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Perspectives Daily - First 7 Apparitions at Medjugorje Recognized?

Noel Ocol

May 18, 2017
We have some news today about the alleged apparitions at Medjugorje. The commission that Emeritus Pope Benedict originally established to study the alleged apparitions has reportedly voted to recognize the first seven appearances of Mary that started in 1981.
However, according to a report published by the website: Vatican Insider, the commission was far more doubtful about the other thousands of visions that have allegedly occurred after that. Speaking to journalists on the flight back from Portugal last weekend, the Pope said, “Regarding the Medjugorje commission's work, three things need to be distinguished.
First, about the apparitions, when the seers were young, the report more or less says that the investigation needs to continue. Now concerning the alleged current apparitions, the report expresses doubt."
The "real core" of the commission's report the Pope explained, is the spiritual and pastoral fact, that thousands of pilgrims go to Medjugorje and are converted. "For this, there’s no magic wand; and this fact cannot be denied."
“Personally”, the Pope told journalists, “I am more 'mischievous. I prefer Our Lady to be a mother, our mother, and not a telegraph operator who sends out a message every day at a certain time . This is not the mother of Jesus."
Now, it should be noted that the commission's role is to make recommendations to the Pope. Its report is not an official church judgment on the apparitions.In the end the Pope tells media, Something will be said but, he gave no timeline. You can read the entire report on the Vatican Insider website listed here.
In Rome now, Pope Francis became the first world leader to recognize, the growing global burden that is Huntington's disease at a special audience earlier today, where he welcomed what is believed to be the largest gathering of the Huntington's disease community at the Vatican.
During this meeting, the Pope comforted those suffering and their families by saying, “I have listened to your accounts and the difficulties you face each day; I understand how much tenacity and dedication your families, doctors, and health care workers have as they support you in your journey."
"Disease can be an opportunity for encounter, for sharing, for solidarity. The sick people who encountered Jesus were restored above all, by this awareness. They felt they were listened to, respected, loved. May none of you ever feel you are alone; may none of you feel you are a burden; may no one feel the need to run away. You are precious in the eyes of God; you are precious in the eyes of the Church!"
Now at this time, Huntington's disease is an incurable genetic brain disorder affecting nearly one million people globally. The disease deteriorates a person's physical and mental abilities, often during their prime working years.
Pope Francis is considering dedicating a meeting of the Synod of Bishops to the concerns of the indigenous people of the Amazon region. This statement is from the president of the Peruvian bishops' conference.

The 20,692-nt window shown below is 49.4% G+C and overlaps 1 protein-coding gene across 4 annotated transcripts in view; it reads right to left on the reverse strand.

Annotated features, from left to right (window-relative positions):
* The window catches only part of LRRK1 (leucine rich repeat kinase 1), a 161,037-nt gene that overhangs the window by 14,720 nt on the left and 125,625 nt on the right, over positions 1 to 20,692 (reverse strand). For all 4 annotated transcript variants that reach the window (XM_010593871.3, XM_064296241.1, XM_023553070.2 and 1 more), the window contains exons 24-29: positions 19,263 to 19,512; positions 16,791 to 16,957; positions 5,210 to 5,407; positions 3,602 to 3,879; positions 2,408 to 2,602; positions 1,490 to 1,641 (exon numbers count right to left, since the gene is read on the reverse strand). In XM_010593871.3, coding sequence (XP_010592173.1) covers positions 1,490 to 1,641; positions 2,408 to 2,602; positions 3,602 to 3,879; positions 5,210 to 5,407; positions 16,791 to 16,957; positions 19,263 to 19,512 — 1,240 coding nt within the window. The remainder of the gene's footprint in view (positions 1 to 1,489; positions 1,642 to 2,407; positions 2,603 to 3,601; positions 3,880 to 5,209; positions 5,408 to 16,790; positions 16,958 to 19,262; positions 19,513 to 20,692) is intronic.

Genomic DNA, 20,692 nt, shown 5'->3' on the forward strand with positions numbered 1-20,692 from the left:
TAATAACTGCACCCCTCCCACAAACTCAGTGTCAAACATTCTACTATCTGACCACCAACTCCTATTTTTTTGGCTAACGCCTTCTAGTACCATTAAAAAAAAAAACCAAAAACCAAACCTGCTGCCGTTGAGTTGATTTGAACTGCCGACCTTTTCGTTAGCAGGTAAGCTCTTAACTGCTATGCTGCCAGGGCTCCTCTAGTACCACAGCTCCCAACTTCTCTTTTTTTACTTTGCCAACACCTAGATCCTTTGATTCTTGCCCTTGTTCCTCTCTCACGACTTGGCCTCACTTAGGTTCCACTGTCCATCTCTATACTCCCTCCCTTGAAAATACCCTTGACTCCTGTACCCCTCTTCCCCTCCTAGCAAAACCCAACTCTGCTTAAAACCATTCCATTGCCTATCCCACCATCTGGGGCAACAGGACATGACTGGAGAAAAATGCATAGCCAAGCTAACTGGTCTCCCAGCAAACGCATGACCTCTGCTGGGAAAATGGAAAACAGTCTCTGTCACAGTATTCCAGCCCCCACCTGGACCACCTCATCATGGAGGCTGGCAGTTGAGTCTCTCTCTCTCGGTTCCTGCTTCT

In an interview with Vatican newspaper, Archbishop Salvador Pineiro, president of the Peruvian bishops' conference said that during their "ad limina" visit to the Vatican, the Pope told us he’d like a synod for the Amazonian people in Venezuela, Colombia, Ecuador, Peru, Bolivia and Brazil". Among the problems facing bishops is the challenge of evangelizing in remote communities and the difficulty in physically reaching the native populations.
Although the church has continued to assist the native populations in the Amazon, which occupies 63 percent of Peru, efforts must continue "to revitalize" the church and its work in the region, the archbishop said.
Now for many Canadians, the assisted suicide debate, which was enacted into law last year is an old story. But for Cardinal Gerhard Muller, the head of the Congregation for the Doctrine of the Faith the fight is far from over.
"We shall prevail," the Cardinal told an audience of medical professionals and theologians at Toronto's St. Michael's Cathedral on Monday. The cardinal was in Toronto to deliver the keynote address at a Canadian Catholic Bioethics Institute conference, where he called Canada's legalized euthanasia: "tragic."
"Euthanasia not only constitutes a grave wrong in itself, but it's legalization creates a toxic and deadly social pathologies that disproportionately afflicts the weakest members of society". The Cardinal urged members of the institute to persuade Canadians to take the necessary steps to reverse the dangerous legal error of the Canadian Supreme Court and Parliament.
Now I should mention, that Cardinal Muller did stopped by the Salt and Light Studios earlier in the day, for a visit and some friendly cheer with staff. Emillie Callan had a chance to sit and talk with the Cardinal about Catholics' right to express their conscience in the public sphere for her show Vatican Connections. Now, you can watch Emillie’s entire interview with the Cardinal on a new episode of Vatican Connections tomorrow night at 8pm Eastern.
And, as for how the day went with the Cardinal and the salt and light staff that day, you’ll have to wait till Monday when I’ll have some behind-the-scenes footage for you then.
And that's it for Perspectives this week. Join us again on Monday when I bring you more news and stories through the Perspectives of a catholic lens. Thanks for joining us and we'll see you next week.